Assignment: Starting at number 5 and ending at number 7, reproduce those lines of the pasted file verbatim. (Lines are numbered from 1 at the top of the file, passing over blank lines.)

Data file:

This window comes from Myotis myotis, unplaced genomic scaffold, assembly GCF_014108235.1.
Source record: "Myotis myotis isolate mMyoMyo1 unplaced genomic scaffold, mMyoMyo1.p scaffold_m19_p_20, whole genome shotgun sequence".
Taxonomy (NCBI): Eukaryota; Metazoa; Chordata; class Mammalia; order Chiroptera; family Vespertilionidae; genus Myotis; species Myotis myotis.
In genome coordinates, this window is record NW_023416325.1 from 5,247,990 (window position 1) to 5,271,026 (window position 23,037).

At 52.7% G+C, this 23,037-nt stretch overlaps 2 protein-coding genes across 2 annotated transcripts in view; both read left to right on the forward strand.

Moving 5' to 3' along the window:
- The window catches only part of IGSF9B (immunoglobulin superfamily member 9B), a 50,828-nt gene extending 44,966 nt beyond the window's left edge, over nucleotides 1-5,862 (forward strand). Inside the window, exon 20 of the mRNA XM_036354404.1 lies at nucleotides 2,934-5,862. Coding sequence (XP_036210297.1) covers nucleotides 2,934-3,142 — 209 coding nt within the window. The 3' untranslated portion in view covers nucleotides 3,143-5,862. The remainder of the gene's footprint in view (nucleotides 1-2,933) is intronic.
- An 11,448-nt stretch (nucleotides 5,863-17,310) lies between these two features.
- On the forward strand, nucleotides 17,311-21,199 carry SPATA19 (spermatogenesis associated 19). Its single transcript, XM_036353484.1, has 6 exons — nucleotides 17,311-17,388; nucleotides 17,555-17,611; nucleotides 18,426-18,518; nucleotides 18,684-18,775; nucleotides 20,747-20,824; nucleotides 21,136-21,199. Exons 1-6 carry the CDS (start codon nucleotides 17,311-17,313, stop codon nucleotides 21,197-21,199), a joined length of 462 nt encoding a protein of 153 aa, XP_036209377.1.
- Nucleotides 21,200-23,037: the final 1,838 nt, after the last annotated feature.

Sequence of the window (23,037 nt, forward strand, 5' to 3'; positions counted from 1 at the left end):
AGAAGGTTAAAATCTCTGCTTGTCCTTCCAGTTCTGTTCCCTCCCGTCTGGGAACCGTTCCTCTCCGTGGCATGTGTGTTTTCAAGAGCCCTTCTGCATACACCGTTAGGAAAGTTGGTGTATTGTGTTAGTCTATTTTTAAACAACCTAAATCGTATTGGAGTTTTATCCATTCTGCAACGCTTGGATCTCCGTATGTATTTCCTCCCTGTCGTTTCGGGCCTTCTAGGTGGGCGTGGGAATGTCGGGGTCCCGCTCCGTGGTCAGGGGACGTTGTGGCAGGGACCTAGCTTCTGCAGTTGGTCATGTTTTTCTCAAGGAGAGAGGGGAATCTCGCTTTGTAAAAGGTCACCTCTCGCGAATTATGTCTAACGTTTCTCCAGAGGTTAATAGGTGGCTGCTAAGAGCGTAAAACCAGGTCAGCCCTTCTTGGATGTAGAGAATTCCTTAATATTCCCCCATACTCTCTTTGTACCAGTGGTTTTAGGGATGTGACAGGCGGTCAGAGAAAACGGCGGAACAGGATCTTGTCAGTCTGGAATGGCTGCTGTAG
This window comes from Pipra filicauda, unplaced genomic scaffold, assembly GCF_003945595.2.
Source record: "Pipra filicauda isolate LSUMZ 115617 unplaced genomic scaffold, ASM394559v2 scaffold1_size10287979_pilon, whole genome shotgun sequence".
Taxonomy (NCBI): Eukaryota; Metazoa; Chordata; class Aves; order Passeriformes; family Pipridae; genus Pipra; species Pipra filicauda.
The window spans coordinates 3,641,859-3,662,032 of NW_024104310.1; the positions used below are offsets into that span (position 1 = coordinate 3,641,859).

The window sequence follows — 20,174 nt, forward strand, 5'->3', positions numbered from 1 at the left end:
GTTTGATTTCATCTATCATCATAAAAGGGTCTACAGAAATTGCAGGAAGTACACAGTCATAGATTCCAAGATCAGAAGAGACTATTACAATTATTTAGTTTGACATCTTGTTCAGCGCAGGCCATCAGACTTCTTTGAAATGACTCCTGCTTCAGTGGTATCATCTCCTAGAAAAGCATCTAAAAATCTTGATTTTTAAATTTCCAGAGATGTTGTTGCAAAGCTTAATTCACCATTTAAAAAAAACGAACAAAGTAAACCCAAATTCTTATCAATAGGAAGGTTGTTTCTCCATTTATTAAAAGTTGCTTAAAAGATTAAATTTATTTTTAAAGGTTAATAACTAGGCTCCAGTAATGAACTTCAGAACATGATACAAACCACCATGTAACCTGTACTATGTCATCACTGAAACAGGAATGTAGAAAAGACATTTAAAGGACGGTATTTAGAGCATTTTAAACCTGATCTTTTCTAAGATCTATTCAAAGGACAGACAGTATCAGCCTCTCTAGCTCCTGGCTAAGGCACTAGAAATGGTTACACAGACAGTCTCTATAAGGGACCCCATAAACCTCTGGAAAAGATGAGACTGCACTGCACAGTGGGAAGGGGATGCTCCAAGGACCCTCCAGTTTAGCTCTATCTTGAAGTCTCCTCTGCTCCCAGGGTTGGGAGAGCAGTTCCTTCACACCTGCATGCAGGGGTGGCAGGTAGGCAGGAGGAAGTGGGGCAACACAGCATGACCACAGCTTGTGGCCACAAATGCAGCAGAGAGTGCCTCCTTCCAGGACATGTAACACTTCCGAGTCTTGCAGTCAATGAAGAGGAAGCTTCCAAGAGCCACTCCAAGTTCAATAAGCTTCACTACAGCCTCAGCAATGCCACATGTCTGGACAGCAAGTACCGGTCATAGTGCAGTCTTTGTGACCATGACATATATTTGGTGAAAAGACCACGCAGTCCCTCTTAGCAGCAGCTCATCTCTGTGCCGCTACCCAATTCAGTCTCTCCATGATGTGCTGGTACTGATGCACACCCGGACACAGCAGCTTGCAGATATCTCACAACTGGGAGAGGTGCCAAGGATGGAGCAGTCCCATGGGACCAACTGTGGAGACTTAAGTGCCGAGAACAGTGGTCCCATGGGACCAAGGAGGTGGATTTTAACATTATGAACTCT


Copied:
At 52.7% G+C, this 23,037-nt stretch overlaps 2 protein-coding genes across 2 annotated transcripts in view; both read left to right on the forward strand.

Moving 5' to 3' along the window:
- The window catches only part of IGSF9B (immunoglobulin superfamily member 9B), a 50,828-nt gene extending 44,966 nt beyond the window's left edge, over nucleotides 1-5,862 (forward strand). Inside the window, exon 20 of the mRNA XM_036354404.1 lies at nucleotides 2,934-5,862. Coding sequence (XP_036210297.1) covers nucleotides 2,934-3,142 — 209 coding nt within the window. The 3' untranslated portion in view covers nucleotides 3,143-5,862. The remainder of the gene's footprint in view (nucleotides 1-2,933) is intronic.